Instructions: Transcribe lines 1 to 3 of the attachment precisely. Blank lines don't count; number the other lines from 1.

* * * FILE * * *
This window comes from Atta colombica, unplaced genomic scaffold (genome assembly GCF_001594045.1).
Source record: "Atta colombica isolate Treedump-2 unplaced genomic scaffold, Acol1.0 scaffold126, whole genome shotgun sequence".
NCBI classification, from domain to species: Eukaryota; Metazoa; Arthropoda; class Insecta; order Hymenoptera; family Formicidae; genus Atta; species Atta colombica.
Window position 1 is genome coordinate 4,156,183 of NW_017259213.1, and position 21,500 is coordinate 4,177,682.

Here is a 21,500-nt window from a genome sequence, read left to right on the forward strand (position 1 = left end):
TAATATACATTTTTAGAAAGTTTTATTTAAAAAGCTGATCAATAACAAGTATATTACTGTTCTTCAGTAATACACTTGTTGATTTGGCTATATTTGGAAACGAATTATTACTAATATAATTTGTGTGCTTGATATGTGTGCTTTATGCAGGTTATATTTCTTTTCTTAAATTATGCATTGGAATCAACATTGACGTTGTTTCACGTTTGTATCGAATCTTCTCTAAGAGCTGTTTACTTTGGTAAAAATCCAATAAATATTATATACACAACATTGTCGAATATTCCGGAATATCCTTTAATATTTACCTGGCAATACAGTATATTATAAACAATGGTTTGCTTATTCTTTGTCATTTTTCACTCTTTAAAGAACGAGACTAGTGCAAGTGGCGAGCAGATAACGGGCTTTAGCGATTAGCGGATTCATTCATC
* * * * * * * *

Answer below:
This window comes from Atta colombica, unplaced genomic scaffold (genome assembly GCF_001594045.1).
Source record: "Atta colombica isolate Treedump-2 unplaced genomic scaffold, Acol1.0 scaffold126, whole genome shotgun sequence".
NCBI classification, from domain to species: Eukaryota; Metazoa; Arthropoda; class Insecta; order Hymenoptera; family Formicidae; genus Atta; species Atta colombica.